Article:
Ford Motor Co. Settles Lawsuit To Avoid Punitive Damages After Jury Finds Design Defects in Ford Explorer
By Rachel E. Montes posted in Products Liability Claims on Tuesday, January 5, 2010
While a Clayton County, Georgia jury was deliberating how much to assess in punitive damages against Ford, Ford Motor Co. agreed to a confidential settlement in a case that found design defects in the Ford Explorer’s seat belt system and the seat latch lead to catastrophic injuries for Lynn Wheeler. In the case of Lynn Wheeler v. Ford Motor Co., the jury awarded Lynn Wheeler and her family more than $16 million as compensation for actual damages they incurred following a Christmas 2005 accident that Mrs. Wheeler paralyzed and found that punitive damages should be assessed against Ford.
Although the crash was a head-on collision, most of the occupants of the Ford Explorer survived the collision with relatively minor injuries. According to attorneys for the Wheeler family, Stanley Wheeler suffered a broken leg in the wreck, while the four other passengers in the Explorer “essentially escaped with no significant injury at all.” This fact is evidence that the collision was not so significant that it was not survivable, and that the collision was not so severe that it would necessarily result in catastrophic injuries. In contrast, Lynn Wheeler, who was seated in the back seat between her two grandchildren, was restrained only by a lap belt, and her body was thrust forward and downward as the rear seat latch failed, allowing it to collapse on her. According to the Court’s Pre-Trial Order, “Lynn Wheeler’s head and neck were driven down and forward into the front seat and/or center console, catastrophically injuring her spinal cord.”
The lawsuit filed in Federal Court asserted that the automaker’s design for both the rear seat latch and its decision to install a lap belt only systm rather than a three-point shoulder belt constituted negligence. The lawsuit also alleged Ford should have warned of reasonably foreseeable dangers. During trial, evidence was presented that Ford knew of the dangers of lap-only belts for more than 30 years, but that Ford delayed plans to install three-point belts to save money.
“The key was that we were able to use Ford’s own documents and crash-test memos, going back to the 1960s, to show that they new about it for decades but chose not to make the changes,” he said. “Ford’s crash tests, that they were required to produce by the judge, showed the seats collapsing just like what we claimed happened to Lynn Wheeler, and the crash-test dummies’ head injuries.” In addition, attorneys for the Wheelers introduced evidence of prior similar wrecks and injuries to demonstrate “a recurring design flaw in the Explorer.
If you were seriously injured or if a loved one has suffered a serious injury or death in a car crash, contact Rachel Montes or Tom Herald with Montes Herald Law Group, LLP to schedule a free initial consultation. Protect your legal rights. Call us at (214) 522-9401 and visit our website at http://www.montesherald.com/ for more information about our attorneys.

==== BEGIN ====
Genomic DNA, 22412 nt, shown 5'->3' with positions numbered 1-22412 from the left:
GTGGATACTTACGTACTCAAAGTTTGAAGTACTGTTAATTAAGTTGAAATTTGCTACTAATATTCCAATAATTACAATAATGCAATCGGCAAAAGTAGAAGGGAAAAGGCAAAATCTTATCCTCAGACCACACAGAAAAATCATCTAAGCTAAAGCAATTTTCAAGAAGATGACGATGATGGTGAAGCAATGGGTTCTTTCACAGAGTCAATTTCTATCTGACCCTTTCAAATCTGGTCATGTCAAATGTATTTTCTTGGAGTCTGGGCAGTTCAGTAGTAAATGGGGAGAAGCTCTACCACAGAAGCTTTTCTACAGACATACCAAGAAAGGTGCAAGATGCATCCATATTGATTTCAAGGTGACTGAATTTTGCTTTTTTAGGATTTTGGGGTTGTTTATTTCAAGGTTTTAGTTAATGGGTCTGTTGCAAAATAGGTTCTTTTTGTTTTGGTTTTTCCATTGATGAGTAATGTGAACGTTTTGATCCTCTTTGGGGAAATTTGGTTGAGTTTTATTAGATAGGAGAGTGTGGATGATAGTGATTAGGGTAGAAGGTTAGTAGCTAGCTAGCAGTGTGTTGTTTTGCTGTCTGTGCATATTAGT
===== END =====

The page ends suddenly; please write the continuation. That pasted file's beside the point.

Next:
Supreme Court Refuses to Reconsider Case Awarding Punitive Damages
By Rachel E. Montes posted in Products Liability Claims on Sunday, November 29, 2009
Ford Motor Company’s efforts to challenge a California jury’s award of punitive damages has been lost when the United States Supreme Court declined to hear Ford’s appeal. The case arose from a Ford Explorer rollover accident which left a Mrs. Buell-Wilson paralyzed. She was driving on an interstate east of San Diego in January 2002 when she swerved to avoid a metal object in the roadway. During the maneuver, she lost control of her 1997 Explorer, which rolled over 4 1/2 times. The mother of two children was paralyzed from the waist down when the roof collapsed on her neck and severed her spine. The jury concluded that Ford knew the Explorer had design defects that made it prone to rollovers in emergency maneuvers and to the collapse of its roof during such incidents. Obviously, these problems present safety hazards to the occupants of the Ford Explorers.
Ford Motor Company was challenging the award of $55 million in punitive damages claiming that it should not be punished because its design of the vehicle met federal safety standards. Essentially, Ford Motor Company was claiming that federal standards pre-empted the award of punitive damages. A California state appeals court earlier rejected Ford’s contention and upheld the award to Benetta Buell-Wilson. The jury had initially awarded Buell-Wilson $369 million, including $246 million in punitive damages but the California courts twice cut the size of the punitive damages award.
If you or your loved ones have been seriously injured or killed in a motor vehicle collision, you need to contact an attorney promptly to protect your rights and to investigate whether you may have a valid products liability case. In the case of serious motor vehicle accidents that result in a rollover, such as this Ford Explorer rollover case, it is important to preserve the evidence and to hire a trained investigator to examine the vehicle to determine if there was a manufacturing, design or warning defect with regard to the vehicle. As the Ford Motor Co. v. Buell-Wilson case points out, sometimes even a one-car accident where many people might originally be concerned with the operator error may be a valid case because the vehicle should have been designed in a manner that it could handle sudden movements without rolling over and subjecting occupants to the risk of serious injury or death from a collapsed roof. Contact Rachel Montes or Tom Herald at the Montes Herald Law Group, LLP for a free, no obligation, case review (214) 522-9401. Visit our website at http://www.montesherald.com/ for more information on the types of cases our firm handles.